RFR [8014066] Mistake in documentation of ArrayList#removeRange

David Holmes david.holmes at oracle.com
Fri Mar 14 12:07:47 UTC 2014

Hi Doug,

On 14/03/2014 9:42 PM, Doug Lea wrote:
> On 03/14/2014 02:38 AM, Martin Buchholz wrote:
>> On Thu, Mar 13, 2014 at 3:59 PM, Doug Lea <dl at cs.oswego.edu
>> <mailto:dl at cs.oswego.edu>> wrote:
>>     On 03/13/2014 12:34 PM, Martin Buchholz wrote:
>>         I notice there are zero jtreg tests for removeRange.  That
>> should be fixed.
>>         I notice there is a removeRange in CopyOnWriteArrayList, but
>> it is
>>         package-private instead of "protected", which seems like an
>> oversight.
>>           Can Doug
>>         remember any history on that?
>>     CopyOnWriteArrayList does not extend AbstractList, but its
>>     sublist does. The sublist relies on COWAL.removeRange only for clear.
>>     So COWAL sublist clearing uses the same idea as
>>     AbstractList, and gives it the same name, but it is not the
>>     same AbstractList method, so need not be protected.
>> Ahh OK, I think the party line for *users* is if they want to remove a
>> range of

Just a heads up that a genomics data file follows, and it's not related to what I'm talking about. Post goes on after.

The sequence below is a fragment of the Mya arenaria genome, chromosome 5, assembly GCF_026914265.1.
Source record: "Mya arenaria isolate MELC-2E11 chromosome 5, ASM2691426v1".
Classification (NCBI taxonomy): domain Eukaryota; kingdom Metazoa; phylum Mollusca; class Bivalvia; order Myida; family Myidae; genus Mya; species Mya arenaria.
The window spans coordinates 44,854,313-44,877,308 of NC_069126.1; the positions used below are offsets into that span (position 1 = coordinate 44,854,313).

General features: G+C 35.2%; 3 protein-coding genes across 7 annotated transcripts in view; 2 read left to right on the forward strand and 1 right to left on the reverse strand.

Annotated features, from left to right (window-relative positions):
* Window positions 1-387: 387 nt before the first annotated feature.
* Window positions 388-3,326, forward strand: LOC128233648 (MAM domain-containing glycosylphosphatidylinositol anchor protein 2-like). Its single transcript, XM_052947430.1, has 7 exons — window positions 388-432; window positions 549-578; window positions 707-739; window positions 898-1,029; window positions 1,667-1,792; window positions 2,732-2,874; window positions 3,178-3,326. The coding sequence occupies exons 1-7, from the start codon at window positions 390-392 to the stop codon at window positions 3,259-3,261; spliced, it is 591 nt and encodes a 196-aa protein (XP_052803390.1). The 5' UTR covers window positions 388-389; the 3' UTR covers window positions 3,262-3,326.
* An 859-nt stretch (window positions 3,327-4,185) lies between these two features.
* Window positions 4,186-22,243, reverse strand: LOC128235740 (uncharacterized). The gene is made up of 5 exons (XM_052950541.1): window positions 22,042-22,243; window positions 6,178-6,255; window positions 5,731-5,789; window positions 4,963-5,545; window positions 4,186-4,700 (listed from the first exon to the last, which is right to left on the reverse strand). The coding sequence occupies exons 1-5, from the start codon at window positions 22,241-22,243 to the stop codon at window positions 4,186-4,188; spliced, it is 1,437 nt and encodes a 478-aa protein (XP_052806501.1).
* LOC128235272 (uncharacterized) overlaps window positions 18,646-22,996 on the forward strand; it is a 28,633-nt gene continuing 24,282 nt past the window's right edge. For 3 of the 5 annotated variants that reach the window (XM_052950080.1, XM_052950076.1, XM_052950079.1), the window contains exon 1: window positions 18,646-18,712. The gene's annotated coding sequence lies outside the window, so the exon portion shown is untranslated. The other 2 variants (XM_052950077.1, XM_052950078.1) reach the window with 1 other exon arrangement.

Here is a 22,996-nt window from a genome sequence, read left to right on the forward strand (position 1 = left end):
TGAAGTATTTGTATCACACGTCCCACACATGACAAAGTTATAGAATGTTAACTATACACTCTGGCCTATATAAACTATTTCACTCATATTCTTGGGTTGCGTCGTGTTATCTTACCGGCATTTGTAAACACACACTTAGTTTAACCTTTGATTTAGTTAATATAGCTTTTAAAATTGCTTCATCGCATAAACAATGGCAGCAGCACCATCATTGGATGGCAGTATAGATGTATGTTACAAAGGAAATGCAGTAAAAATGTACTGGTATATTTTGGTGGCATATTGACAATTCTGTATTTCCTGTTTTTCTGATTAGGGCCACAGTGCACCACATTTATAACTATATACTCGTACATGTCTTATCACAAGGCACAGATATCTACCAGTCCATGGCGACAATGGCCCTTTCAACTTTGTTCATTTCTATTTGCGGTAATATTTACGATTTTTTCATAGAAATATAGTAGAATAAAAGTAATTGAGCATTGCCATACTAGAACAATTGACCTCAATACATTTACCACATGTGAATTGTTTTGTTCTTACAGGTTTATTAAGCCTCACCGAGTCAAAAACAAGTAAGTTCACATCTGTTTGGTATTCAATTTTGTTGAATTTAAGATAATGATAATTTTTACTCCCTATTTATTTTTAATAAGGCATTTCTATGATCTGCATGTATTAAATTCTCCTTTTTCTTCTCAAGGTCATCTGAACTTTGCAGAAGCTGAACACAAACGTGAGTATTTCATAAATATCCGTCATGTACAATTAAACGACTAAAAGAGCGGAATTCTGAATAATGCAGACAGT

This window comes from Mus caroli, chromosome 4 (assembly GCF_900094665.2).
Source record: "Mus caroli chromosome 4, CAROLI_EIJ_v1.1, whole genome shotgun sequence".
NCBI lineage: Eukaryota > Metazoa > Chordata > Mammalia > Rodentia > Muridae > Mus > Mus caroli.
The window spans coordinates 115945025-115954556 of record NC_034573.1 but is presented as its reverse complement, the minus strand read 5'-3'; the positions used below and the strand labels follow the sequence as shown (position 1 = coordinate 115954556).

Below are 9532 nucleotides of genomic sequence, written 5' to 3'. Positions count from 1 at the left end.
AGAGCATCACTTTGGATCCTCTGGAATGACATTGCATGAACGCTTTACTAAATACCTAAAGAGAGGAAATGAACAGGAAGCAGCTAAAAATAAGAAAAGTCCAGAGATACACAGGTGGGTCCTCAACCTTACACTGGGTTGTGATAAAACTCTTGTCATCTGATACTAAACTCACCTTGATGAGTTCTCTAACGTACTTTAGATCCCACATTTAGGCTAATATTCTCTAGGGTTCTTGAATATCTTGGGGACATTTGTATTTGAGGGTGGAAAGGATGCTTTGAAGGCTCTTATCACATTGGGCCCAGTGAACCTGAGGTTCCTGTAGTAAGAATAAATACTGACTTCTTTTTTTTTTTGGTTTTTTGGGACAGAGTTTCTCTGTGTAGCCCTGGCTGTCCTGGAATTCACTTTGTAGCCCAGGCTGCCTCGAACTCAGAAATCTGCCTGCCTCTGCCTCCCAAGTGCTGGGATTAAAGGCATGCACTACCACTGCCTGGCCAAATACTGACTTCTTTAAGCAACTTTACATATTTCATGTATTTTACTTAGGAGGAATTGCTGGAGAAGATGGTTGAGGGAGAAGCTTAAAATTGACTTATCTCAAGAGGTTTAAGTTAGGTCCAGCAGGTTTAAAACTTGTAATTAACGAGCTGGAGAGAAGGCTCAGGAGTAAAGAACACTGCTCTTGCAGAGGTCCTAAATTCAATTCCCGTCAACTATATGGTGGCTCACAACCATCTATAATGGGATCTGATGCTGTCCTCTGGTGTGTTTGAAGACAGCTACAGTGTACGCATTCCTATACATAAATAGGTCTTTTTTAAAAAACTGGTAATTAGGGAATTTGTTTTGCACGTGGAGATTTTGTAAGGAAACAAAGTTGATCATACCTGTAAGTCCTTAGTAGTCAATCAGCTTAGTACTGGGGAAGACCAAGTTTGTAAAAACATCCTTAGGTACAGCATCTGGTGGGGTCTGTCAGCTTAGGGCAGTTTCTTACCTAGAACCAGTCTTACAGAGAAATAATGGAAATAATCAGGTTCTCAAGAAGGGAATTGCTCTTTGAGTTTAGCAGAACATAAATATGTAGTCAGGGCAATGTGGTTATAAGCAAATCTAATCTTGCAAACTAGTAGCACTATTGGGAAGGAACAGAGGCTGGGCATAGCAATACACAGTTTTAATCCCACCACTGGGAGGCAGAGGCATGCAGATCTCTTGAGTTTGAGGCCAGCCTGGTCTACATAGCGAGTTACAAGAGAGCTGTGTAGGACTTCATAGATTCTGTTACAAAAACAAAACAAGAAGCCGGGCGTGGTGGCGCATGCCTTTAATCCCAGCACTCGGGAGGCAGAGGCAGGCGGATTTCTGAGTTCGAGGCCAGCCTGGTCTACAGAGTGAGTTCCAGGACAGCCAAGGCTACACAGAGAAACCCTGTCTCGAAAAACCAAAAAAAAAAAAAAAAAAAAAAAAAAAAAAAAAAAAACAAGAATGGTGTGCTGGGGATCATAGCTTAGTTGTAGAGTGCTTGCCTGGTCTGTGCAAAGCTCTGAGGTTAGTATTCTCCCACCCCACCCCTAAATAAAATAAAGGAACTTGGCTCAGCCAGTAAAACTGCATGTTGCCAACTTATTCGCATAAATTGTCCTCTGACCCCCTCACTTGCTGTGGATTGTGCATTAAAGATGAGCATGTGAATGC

>> elements from a list, use list.subList(fromIndex, toIndex).clear (),
>> so there's
>> no advantage in making COWAL.removeRange a public interface.
> Right. This relates to the question of range checks for removeRange.
> Josh Block created removeRange as part of an incompletely documented
> recipe for AbstractList-based List implementations. It was intended that
> people creating new kinds of Lists implement this as a helper
> method to simplify sublist implementations. It is designed
> to be called only from other public methods that would either themselves
> perform range checks or skip them if statically unnecessary.
> So, there aren't any redundant checks in the default removeRange.
> Leaving this partially exposed as "protected" doesn't quite
> ensure that implementors follow this guidance, but in practice,
> I suspect that they all have. So it is not clear whether changing
> the spec or the implementation would be doing anyone a favor.

So what you are saying is that protected overrides of protected methods 
are not required to honor the specification of the super method?

That certainly gives some implementation flexibility, but I don't think 
I've ever seen it expressed as a rule.


> -Doug

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